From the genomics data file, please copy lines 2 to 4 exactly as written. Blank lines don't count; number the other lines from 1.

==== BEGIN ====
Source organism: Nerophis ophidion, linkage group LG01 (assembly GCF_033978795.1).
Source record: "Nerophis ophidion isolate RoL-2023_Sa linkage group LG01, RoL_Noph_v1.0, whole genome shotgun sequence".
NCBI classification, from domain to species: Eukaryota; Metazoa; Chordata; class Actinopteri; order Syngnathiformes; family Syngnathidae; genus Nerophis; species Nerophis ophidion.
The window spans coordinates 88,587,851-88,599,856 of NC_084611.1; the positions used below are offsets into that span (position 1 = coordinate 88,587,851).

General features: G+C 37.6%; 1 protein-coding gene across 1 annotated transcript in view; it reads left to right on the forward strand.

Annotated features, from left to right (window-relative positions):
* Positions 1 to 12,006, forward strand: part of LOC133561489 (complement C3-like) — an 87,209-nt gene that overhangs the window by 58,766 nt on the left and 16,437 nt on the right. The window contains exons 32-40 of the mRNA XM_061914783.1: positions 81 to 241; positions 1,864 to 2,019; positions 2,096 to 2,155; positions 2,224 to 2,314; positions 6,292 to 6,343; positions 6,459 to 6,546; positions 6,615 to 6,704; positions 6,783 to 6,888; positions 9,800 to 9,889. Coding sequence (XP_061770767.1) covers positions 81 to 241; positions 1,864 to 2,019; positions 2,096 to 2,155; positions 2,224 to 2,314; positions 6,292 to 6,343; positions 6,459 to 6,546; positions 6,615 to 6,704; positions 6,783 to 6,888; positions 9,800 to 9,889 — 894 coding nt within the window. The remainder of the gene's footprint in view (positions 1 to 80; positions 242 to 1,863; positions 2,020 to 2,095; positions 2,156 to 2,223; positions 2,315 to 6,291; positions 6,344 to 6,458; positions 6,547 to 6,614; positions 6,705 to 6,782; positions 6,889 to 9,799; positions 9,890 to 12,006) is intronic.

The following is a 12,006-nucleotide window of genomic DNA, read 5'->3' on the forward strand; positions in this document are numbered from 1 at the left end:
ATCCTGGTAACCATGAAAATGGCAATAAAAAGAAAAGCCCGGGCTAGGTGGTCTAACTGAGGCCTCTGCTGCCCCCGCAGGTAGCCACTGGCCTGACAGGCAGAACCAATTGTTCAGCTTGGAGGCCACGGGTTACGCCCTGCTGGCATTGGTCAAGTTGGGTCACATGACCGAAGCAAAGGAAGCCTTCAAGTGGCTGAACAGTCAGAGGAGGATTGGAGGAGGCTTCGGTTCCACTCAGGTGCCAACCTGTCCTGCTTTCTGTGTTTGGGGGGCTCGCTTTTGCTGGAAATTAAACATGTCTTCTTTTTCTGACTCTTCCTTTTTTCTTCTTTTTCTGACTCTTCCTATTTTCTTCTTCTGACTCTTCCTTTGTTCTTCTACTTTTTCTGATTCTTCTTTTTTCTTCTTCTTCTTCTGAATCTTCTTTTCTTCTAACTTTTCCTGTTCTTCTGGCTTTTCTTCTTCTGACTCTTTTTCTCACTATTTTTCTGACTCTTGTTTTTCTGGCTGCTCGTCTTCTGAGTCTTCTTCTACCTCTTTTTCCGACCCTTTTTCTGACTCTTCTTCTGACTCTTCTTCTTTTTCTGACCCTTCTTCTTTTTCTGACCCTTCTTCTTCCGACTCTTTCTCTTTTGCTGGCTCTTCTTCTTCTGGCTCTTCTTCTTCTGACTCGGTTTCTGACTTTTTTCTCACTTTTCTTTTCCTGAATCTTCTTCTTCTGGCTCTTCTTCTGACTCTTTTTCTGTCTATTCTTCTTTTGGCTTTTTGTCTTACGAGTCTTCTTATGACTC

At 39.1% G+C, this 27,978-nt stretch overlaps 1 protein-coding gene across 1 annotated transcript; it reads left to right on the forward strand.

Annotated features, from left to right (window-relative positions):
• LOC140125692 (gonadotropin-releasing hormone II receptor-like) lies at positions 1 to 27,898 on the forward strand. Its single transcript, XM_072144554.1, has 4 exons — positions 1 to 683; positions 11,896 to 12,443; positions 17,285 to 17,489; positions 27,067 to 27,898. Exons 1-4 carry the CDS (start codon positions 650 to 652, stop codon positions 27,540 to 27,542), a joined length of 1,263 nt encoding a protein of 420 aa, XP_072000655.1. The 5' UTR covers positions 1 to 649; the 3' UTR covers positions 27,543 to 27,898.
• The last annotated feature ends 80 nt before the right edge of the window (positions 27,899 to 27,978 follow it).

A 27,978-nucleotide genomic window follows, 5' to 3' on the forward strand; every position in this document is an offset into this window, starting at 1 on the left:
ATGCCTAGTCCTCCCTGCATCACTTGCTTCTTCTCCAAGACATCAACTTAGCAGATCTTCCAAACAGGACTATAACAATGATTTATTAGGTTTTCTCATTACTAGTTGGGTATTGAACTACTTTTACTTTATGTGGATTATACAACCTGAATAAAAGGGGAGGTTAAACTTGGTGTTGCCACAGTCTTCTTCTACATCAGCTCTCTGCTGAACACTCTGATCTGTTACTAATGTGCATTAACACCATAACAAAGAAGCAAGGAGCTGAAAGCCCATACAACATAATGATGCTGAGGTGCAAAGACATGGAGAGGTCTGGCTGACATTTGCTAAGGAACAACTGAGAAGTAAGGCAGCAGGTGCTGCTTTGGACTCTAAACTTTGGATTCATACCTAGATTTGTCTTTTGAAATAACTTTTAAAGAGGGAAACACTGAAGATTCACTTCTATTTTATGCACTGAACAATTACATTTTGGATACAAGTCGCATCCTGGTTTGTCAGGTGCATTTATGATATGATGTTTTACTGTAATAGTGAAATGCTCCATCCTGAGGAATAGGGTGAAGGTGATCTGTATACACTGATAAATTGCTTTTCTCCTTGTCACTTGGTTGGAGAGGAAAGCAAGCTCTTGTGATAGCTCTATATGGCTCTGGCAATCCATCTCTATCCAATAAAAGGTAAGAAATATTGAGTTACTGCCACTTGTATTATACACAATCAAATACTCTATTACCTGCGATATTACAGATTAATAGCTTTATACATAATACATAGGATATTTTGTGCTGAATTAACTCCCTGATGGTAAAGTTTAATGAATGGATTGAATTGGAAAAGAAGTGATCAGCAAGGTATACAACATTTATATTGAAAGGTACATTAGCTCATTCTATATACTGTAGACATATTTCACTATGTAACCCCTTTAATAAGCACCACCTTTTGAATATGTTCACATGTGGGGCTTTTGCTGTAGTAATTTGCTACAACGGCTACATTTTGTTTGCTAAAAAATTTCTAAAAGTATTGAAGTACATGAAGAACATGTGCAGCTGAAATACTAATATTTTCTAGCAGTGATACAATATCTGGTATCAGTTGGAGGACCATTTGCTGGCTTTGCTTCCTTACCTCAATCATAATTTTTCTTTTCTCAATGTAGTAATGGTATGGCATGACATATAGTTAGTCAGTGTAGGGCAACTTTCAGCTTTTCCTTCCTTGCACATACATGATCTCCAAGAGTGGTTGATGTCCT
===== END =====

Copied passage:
Source record: "Nerophis ophidion isolate RoL-2023_Sa linkage group LG01, RoL_Noph_v1.0, whole genome shotgun sequence".
NCBI classification, from domain to species: Eukaryota; Metazoa; Chordata; class Actinopteri; order Syngnathiformes; family Syngnathidae; genus Nerophis; species Nerophis ophidion.
The window spans coordinates 88,587,851-88,599,856 of NC_084611.1; the positions used below are offsets into that span (position 1 = coordinate 88,587,851).